Within the Family
One Last Toast E’re We Part
Editor’s note: Derek Wittner ’65, ’68L returned to Columbia in 1993, working for two years in Student Affairs and then moving to the Alumni Office, where he was director of the Columbia College Fund and then v.p. and finally dean of alumni affairs and development. Wittner resigned effective July 31 and now is v.p. for development at the Cooper Union in NYC.
Wittner is part of a Columbia family — his father, brother and two sons are all alumni — and a strong believer in the integral role alumni play in the life of a school. He reshaped and expanded the Alumni Office, which thrived under his leadership. The College Fund has grown to a record $15.1 million in unrestricted gifts, and numerous professorships, especially in the Core Curriculum, have been added. Alumni Affairs also has prospered, with existing events such as Alumni Reunion Weekend and Homecoming drawing increasing crowds, and recent traditions such as the Alumni Parade of Classes at Class Day and the alumni presence at the Senior Dinner reinforcing the notion that a student’s undergraduate years are only the beginning of his or her lifelong relationship with Columbia. Wittner believed in the importance of communicating with alumni — not just asking them for money — and was a strong supporter of this magazine as a cornerstone of a concerted effort to reconnect alumni with each other and the College.
In a restructuring of the Alumni Office, plans are to hire a senior executive director of development and a senior executive director of alumni affairs and communications. National searches are being conducted to fill these important positions.
Alex Sachare ’71
By Derek Wittner ’65, ’68L
Not everyone gets to do something for his/her work that fulfills several impulses. In my prior professional life, if success and happiness are measured by economic reward and intellectual challenge, then I would tell you that those two indicies were satisfied. But as I got older, there was nagging at me another unfulfilled impulse. Would it be possible to identify and secure an opportunity to serve a broader purpose?
I could never have predicted at the onset of my musings that I would have the good fortune to become an advocate for education. Were that not sufficient, I would be given that opportunity at Columbia College, the alma mater I share with four family members and all of you. I took up the cause with unbridled enthusiasm and passion, perhaps also with a dose of uncertainty thrown in.
Some 18-odd years later, I can say unhesitatingly that I have felt as fulfilled as I never could have imagined. In the course of witnessing the re-emergence of the College as, in my opinion, the best undergraduate experience in the country, these attributes of my journey — in addition to meeting my wife, Kathryn — stand out:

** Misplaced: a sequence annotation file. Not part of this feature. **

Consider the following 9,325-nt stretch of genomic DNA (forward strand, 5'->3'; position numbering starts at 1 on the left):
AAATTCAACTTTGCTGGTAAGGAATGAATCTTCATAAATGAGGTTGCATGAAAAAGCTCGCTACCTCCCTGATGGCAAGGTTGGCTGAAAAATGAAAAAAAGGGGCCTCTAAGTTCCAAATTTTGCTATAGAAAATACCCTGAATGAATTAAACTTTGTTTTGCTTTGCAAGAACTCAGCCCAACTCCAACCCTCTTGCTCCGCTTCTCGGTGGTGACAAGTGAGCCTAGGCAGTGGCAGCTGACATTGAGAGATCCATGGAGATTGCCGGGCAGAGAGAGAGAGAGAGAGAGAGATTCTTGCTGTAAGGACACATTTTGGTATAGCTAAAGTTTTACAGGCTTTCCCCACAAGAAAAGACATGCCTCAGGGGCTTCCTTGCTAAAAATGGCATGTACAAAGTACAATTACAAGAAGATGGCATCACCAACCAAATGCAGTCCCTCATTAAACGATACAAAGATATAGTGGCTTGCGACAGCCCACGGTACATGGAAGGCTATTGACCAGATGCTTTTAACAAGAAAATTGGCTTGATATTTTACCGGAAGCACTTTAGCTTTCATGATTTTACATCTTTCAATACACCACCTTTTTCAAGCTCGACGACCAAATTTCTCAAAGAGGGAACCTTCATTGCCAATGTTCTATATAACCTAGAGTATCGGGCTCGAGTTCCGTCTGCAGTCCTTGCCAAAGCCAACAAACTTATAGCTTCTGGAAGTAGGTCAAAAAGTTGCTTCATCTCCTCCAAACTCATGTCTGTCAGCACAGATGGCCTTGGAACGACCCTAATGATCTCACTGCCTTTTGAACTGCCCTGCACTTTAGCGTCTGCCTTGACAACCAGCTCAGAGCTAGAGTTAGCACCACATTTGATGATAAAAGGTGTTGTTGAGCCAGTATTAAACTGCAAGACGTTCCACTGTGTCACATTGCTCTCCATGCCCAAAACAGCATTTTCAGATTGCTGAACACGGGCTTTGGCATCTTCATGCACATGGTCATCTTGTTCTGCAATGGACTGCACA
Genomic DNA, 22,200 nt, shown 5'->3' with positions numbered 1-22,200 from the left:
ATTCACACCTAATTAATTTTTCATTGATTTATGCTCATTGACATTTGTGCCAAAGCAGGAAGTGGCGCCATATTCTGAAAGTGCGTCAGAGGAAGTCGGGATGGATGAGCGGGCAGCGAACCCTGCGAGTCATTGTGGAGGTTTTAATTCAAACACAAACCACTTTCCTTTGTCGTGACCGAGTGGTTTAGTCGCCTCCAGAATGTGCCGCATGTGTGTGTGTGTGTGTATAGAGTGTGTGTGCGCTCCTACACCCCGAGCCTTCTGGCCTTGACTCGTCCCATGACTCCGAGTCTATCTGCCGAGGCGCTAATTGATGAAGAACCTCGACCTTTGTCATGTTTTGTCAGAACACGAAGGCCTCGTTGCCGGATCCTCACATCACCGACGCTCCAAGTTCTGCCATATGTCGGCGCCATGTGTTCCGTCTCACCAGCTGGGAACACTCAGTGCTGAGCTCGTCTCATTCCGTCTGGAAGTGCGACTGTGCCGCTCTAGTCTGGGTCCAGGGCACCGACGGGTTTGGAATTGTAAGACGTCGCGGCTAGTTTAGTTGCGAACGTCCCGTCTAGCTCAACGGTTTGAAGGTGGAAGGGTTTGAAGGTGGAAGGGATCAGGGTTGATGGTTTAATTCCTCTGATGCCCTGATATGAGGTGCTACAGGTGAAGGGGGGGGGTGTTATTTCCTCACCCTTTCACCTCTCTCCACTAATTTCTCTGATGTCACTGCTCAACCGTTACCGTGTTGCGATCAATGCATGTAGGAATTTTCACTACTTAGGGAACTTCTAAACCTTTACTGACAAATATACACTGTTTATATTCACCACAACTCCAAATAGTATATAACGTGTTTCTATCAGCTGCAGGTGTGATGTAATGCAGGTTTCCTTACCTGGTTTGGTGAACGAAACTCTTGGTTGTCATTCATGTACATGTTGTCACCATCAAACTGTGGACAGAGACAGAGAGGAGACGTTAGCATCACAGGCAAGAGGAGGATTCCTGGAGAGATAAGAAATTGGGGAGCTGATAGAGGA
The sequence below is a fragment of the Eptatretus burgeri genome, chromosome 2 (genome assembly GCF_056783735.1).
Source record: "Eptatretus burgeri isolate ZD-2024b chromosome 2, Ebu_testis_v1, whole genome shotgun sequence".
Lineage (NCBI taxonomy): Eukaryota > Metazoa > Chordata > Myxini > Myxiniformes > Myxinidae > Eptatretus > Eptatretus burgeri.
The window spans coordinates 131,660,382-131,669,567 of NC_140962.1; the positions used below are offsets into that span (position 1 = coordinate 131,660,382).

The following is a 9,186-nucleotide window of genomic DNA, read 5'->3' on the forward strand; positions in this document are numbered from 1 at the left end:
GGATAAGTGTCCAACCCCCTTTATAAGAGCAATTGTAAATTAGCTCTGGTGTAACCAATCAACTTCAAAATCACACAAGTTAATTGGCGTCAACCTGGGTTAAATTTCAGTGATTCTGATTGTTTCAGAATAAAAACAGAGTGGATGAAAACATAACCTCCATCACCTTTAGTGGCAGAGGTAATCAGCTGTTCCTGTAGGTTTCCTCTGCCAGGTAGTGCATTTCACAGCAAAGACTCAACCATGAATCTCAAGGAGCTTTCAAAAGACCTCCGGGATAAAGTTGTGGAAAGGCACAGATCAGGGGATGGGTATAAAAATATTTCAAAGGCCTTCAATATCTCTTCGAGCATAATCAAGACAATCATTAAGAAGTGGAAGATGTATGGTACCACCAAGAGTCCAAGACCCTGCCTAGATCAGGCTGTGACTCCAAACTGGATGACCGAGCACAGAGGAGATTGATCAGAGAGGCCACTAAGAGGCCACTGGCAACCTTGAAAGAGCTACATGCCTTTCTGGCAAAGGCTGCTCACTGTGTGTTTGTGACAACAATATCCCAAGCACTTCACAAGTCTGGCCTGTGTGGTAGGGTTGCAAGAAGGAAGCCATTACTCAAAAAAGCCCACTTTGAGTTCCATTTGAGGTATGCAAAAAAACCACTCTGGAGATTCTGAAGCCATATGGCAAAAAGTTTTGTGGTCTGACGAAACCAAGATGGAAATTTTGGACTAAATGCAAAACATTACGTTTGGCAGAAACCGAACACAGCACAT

I have met and befriended an unbelievable number of alumni of all ages, backgrounds and opinions (much like our shared experience as Columbia College undergraduates) as well as students and parents of our students. I never fully appreciated the extent of commitment alumni have to the College and the uniformly held belief that we were offered an unparalleled education rooted in an enduring Core. It did not take much for me to tap into that sentiment, and it accounts for the remarkable resurgence of alumni support you have offered. It is to all of you that the College owes a debt for taking up the cause.
It is not inevitable that one can serve an institution at the right time. The Columbia College of the ’70s was a challenge for students, alumni, faculty and administrators. In my tenure, the College was blessed with strong volunteer and professional leadership with ambitious goals. Being held to high standards prevents complacency, and we have certainly not been complacent. I am grateful to have been held to such standards.
Finally, the coincidence of effective volunteer leadership with a more professional approach to serving the College has made progress possible. I was given the mandate and support to identify and hire experienced staff. Susan Birnbaum, Ken Catandella, Alex Sachare ’71 and the many members of their staffs through the years have contributed so much to the College’s progress; their continuing service speaks to the recognition of their individual capabilities.
I leave to take on the development responsibility at another venerable, albeit smaller, New York educational institution: the Cooper Union. Sharing as it does Columbia’s commitment to access as it provides a full scholarship to every student, the transition presents a continuum of values.
So I leave the College as a professional staff member with enormous gratitude. I have learned from you what it takes to make good alumni, and I shall try to follow capably in your footsteps. Thanks.